Perhaps the finest of all the Ealing comedies, Kind Hearts and Coronets (1949) arrives dusted off and given the polish it rightfully deserves; a 62-year-old film rereleased as a timely reminder of how, given the correct ingredients, black comedies needn’t be bogged down with lewd material to be fun, charming and, most importantly, intelligent.
Kind Hearts and Coronets is all of these and more, and it is somewhat alarming that given the darkness of the plot, it remains an effortlessly graceful, celebrated classic in its own right and is perhaps actor Alec Guinness’ finest hour.
Told almost entirely in flashback, Kind Hearts and Coronets sees Louis Mazzini (Dennis Price) narrating, from his prison cell, the story of how he set about bumping off the eight ascending members of the D’Ascoyne family to obtain the Dukedom he felt was rightfully his.
Fueled by the mistreatment of his late mother by said D’Ascoynes, who “condemned her to a life of poverty and slavery in a world with which they had not equipped her to deal” due to the fact that “she married for love instead of for rank or money or land”, Mazzini exacted his devilish plot in ingeniously secrete ways, ridding the family tree of each fallible member in quick succession and rising in the ranks of a family ostensibly none the wiser.
Aided by Mazzini’s coolly detached narration, Kind Hearts and Coronets plays out in an unfussy, knowingly episodic nature as each member eventually meets their maker, and much humour is to be had watching how Mazzini chooses to have them dispatched. Yet the film, directed by Ealing regular Robert Hamer, is rarely silly or as oafish as some of the D’Ascoyne’s appear to be, instead calmly riffing on the revenge-style narrative structure and building to a daunting final moment as Mazzini’s crimes finally catch up with him, a conclusion that leaves the question of whether our slippery protagonist will be able to escape yet another predicament dangling elusively in the air.
As the relentless social climber, Price’s performance has frequently been misinterpreted as unimpressive and somewhat blank, rarely selling the inner torment of a man torn between the love for his newly married childhood sweetheart (Joan Greenwood), his burgeoning relationship with the angelic wife of one of his victims, Edith D’Ascoyne (Valerie Hobson) and the devotion to his merciless killing spree, but this is only valid given the high caliber of his co-star Alec Guinness who, famously, took on all eight roles of the stately D’Ascoyne tribe.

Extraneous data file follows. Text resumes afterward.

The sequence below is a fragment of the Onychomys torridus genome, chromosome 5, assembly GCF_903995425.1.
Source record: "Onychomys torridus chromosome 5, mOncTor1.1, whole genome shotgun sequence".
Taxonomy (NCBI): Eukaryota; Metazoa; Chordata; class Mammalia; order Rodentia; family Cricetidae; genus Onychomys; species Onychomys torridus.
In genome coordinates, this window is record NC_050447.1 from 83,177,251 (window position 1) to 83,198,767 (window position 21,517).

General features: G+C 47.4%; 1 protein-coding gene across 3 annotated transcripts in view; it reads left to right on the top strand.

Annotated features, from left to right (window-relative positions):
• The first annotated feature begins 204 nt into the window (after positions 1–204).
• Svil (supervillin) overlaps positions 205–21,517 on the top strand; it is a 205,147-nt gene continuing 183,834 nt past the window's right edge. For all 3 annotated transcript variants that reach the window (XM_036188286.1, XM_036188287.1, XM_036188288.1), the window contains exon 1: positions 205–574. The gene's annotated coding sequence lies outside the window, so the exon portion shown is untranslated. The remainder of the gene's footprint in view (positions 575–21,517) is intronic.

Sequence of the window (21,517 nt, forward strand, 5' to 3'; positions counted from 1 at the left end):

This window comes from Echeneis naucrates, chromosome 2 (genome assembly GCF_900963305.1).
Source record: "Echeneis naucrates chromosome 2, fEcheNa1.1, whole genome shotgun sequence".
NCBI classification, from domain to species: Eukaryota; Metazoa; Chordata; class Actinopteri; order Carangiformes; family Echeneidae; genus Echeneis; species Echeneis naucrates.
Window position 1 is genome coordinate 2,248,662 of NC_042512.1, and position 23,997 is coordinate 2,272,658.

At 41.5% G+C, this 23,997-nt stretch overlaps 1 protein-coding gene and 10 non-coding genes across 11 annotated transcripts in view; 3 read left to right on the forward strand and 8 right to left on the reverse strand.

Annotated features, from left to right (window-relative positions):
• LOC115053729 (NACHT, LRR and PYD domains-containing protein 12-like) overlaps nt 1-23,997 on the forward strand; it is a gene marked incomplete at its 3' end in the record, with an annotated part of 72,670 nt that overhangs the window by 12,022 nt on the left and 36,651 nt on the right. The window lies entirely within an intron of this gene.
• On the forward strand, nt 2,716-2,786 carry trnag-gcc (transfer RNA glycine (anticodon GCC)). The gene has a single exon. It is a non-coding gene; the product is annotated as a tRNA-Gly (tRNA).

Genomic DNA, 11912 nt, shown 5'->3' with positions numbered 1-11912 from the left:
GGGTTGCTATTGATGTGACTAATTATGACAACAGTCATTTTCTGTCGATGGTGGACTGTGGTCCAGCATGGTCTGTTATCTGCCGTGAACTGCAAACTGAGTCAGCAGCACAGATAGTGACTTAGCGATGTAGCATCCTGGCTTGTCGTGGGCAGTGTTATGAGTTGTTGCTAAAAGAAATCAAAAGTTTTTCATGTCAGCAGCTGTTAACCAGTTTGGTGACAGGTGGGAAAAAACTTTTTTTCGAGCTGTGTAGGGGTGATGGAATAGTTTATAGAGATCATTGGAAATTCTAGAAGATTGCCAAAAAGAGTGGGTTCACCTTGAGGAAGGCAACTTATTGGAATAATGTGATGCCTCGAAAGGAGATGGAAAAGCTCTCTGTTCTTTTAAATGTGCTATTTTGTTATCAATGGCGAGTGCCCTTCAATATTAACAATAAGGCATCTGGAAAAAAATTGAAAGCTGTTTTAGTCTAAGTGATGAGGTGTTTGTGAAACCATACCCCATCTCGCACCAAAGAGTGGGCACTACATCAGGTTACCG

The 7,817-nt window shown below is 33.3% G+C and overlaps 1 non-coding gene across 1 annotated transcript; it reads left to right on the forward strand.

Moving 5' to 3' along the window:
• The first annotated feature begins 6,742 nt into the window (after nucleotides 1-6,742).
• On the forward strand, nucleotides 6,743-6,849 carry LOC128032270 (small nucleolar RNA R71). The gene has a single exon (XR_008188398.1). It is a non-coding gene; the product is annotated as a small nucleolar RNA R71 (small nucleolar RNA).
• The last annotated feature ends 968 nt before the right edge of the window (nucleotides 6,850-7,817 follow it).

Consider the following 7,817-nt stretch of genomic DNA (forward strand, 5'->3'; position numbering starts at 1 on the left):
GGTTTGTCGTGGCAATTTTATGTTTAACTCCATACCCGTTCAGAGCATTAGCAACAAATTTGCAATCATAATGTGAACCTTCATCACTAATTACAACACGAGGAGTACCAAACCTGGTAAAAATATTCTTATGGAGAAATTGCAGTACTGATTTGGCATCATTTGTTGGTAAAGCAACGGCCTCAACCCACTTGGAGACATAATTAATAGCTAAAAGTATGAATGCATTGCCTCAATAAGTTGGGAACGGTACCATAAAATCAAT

Quite possibly at the peak of his career, Guinness is remarkable in the role of a lifetime (or eight lifetimes), and successfully loses himself in each and every character, attributing definition by skilfully embodying them with unique and very subtle character traits which make each member significant without being particularly showy.
Much unlike the comedic mimicry of Peter Sellers or the lowest common denominator-filled antics of Eddie Murphy in both the shameful Nutty Professor series and diabolical Norbit, Guinness is tactful with his characterisations, fully convincing as both a female woman’s-rights activist and a lively photographer; an arrogant young heir and a dithering vicar amongst others; a talented feat made more impressive given his relatively young age at the time of filming.
Coupling Guinness’s plethora of fine performances, Douglas Slocombe’s cinematography is honed and perfectly composed to add texture to Hamer and John Dighton’s biting, eloquent and slyly pragmatic screenplay, which gives Price’s Mazzini some poetic and memorable one-liners.
It is chiefly to the advantage of Slocombe’s work that this new restoration of Kind Hearts and Coronets, which will also be available on DVD and Blu-ray on 5 September, truly shines, giving his use of murky shadows and the tightly observed relationship between interior and exterior a new lease of life. Scenes shot outside feel warm as opposed to inside, especially within Mazzini’s prison cell, which feel grim and foreboding, graphically matching the Kind Hearts and Coronets’ crooked narrative balance between light and dark; a balance rarely emulated in contemporary attempts of a precarious genre that continuously fail to rise to the heights of this unforgettable Ealing classic.